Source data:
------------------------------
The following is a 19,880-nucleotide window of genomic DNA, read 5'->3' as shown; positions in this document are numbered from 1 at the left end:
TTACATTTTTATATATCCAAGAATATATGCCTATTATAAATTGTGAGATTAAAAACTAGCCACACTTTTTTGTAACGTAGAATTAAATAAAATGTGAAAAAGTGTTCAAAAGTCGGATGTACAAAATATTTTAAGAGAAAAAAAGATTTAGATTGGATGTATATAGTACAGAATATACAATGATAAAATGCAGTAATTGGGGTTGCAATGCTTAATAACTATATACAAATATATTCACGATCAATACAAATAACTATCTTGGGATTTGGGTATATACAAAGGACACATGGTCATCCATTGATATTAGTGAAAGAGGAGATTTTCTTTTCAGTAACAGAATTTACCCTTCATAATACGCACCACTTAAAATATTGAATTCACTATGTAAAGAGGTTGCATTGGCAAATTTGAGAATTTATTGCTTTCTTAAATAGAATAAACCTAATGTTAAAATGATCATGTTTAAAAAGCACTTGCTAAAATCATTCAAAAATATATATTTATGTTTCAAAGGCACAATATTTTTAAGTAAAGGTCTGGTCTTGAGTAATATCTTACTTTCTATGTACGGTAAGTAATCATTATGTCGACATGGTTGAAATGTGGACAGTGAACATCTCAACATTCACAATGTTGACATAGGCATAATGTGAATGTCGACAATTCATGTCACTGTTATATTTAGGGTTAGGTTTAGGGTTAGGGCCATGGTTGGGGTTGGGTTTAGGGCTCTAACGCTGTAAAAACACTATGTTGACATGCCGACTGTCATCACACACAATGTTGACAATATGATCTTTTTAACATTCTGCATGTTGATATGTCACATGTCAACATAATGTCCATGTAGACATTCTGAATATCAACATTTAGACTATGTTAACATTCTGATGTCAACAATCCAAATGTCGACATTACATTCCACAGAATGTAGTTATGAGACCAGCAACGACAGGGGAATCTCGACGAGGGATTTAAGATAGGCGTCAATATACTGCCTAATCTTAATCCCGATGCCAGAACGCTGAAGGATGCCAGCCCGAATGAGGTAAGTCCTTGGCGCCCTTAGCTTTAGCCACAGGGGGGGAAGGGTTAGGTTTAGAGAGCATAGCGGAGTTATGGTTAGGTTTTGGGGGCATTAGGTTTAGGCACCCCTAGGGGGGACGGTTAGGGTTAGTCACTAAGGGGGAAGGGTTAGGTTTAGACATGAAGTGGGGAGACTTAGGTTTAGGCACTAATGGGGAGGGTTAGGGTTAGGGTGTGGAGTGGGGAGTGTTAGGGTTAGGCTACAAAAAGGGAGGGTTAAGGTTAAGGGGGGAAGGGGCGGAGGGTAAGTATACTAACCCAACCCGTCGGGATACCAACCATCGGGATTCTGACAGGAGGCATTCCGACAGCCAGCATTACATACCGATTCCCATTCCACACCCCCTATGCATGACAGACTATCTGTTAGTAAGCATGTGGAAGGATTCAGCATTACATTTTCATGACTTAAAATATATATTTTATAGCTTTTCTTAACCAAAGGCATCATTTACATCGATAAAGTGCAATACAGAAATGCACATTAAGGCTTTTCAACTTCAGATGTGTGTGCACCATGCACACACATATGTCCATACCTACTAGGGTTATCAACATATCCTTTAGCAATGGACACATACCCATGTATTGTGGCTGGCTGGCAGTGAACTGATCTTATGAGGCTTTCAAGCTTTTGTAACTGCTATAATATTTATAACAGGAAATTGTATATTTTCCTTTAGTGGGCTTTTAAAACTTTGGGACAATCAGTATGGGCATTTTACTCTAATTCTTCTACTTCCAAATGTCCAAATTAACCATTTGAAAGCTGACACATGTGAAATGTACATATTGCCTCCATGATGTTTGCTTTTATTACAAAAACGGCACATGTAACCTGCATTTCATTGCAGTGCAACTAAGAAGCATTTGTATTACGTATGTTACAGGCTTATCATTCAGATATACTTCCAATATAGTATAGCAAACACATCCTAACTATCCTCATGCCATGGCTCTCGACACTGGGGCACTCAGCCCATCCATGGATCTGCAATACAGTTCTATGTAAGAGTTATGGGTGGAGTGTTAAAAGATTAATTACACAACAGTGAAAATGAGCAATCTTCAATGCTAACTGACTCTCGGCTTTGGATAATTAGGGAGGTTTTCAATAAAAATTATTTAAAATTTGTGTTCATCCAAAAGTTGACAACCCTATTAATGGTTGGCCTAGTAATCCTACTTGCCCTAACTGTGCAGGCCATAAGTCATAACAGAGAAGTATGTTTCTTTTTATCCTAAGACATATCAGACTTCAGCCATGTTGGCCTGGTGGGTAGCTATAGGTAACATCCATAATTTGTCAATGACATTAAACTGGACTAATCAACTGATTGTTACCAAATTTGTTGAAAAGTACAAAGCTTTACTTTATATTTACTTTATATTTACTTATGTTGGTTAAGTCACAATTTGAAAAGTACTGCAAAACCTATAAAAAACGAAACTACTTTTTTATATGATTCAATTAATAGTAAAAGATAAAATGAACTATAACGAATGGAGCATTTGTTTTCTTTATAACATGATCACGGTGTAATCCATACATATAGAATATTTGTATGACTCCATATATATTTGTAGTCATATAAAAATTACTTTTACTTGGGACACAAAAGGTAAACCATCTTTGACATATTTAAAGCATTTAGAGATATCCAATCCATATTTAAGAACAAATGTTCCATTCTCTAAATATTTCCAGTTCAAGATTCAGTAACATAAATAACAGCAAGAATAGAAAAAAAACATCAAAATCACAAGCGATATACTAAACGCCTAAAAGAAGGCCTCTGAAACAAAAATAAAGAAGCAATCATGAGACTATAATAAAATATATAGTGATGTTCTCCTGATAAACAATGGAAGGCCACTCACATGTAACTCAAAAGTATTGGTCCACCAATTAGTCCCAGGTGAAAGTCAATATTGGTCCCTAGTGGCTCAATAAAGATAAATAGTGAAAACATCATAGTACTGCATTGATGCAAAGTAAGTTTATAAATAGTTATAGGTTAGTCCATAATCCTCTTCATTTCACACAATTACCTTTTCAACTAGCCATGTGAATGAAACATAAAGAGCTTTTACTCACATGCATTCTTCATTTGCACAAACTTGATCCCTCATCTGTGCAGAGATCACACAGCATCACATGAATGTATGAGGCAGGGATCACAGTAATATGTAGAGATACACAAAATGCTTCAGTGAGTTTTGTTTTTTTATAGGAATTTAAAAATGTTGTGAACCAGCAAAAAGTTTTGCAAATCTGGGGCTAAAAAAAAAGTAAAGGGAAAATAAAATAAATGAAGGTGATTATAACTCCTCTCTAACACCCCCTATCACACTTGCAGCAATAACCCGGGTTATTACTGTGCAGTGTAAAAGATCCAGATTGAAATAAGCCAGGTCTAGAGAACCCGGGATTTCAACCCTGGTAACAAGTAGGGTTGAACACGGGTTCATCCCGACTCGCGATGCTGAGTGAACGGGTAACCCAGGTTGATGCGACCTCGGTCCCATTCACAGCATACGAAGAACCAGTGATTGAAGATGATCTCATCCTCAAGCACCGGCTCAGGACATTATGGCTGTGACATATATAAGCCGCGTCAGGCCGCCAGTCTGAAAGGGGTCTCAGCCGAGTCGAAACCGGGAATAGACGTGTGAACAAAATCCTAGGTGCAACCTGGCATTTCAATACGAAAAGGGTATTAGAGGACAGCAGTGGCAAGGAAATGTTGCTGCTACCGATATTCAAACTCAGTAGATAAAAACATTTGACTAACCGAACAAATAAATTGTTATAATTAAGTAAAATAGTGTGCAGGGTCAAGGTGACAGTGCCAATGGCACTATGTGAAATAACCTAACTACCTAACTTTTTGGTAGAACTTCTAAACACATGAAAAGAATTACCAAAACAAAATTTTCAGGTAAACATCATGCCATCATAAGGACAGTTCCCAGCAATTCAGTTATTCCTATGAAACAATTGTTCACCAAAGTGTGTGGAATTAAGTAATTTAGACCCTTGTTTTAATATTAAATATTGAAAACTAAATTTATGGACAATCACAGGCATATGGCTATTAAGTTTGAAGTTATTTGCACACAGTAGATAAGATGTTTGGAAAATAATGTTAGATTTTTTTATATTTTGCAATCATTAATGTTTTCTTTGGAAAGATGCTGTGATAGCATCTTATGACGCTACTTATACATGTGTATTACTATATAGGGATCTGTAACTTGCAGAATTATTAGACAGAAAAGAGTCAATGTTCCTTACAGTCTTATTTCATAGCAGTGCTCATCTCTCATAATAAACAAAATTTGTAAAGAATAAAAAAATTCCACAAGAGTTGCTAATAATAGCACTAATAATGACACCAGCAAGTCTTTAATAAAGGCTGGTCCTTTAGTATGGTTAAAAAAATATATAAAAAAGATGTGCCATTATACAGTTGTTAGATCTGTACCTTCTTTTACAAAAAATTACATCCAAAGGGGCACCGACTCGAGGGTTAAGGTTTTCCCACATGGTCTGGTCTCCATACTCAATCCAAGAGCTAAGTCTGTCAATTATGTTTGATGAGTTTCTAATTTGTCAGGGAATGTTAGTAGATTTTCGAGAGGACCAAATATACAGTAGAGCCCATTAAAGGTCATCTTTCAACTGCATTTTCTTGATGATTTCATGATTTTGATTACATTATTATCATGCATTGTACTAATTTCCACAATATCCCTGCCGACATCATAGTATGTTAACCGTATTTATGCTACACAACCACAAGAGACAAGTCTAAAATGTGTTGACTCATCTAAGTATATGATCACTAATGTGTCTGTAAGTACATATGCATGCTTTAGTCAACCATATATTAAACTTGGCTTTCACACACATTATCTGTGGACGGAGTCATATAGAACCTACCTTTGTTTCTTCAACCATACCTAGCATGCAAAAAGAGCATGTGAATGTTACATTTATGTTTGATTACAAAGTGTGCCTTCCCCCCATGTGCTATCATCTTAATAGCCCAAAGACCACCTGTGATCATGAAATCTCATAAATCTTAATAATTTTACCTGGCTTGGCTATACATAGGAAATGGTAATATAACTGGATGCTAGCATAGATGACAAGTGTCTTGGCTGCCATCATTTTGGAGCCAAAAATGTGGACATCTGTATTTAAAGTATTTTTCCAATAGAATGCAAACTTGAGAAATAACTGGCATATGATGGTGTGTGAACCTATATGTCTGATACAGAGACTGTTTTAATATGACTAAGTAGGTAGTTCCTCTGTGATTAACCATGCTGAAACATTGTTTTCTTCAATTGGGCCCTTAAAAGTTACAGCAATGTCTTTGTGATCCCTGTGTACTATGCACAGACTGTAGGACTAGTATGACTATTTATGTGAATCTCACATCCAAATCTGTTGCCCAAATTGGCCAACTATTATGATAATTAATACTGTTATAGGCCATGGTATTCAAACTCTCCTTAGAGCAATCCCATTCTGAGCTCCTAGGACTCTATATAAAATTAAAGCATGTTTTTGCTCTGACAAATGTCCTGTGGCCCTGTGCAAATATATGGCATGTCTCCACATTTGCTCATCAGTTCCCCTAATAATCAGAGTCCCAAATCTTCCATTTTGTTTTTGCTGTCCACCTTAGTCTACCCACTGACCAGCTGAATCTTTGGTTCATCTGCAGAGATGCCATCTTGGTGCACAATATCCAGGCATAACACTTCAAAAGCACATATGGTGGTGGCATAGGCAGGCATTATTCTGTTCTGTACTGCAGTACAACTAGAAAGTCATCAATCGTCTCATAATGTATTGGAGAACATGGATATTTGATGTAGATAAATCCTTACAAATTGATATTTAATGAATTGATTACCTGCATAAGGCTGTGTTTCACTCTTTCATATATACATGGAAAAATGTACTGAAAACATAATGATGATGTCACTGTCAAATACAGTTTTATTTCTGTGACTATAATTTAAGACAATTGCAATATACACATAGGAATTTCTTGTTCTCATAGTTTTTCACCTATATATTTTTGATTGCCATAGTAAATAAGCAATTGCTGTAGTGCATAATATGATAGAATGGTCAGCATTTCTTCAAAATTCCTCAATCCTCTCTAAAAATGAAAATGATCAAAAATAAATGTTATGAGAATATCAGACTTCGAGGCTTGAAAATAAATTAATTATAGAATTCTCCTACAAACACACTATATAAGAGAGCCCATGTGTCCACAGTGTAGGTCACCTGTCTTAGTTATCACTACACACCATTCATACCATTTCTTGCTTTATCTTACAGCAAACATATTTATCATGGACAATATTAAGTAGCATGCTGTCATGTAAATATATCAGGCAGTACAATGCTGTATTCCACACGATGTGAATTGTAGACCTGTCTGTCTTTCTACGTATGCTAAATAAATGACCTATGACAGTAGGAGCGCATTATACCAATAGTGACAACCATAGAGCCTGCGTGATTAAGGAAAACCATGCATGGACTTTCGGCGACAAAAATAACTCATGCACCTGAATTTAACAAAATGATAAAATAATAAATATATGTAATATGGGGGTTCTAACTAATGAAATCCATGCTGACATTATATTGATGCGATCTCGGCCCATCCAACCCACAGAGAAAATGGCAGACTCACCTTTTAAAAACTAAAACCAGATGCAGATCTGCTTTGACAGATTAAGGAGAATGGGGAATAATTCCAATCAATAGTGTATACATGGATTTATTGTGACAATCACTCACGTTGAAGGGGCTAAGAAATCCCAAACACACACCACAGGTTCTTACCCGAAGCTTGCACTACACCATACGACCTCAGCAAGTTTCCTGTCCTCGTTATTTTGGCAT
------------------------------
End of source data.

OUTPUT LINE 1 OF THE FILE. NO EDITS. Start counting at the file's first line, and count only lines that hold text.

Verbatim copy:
The following is a 19,880-nucleotide window of genomic DNA, read 5'->3' as shown; positions in this document are numbered from 1 at the left end: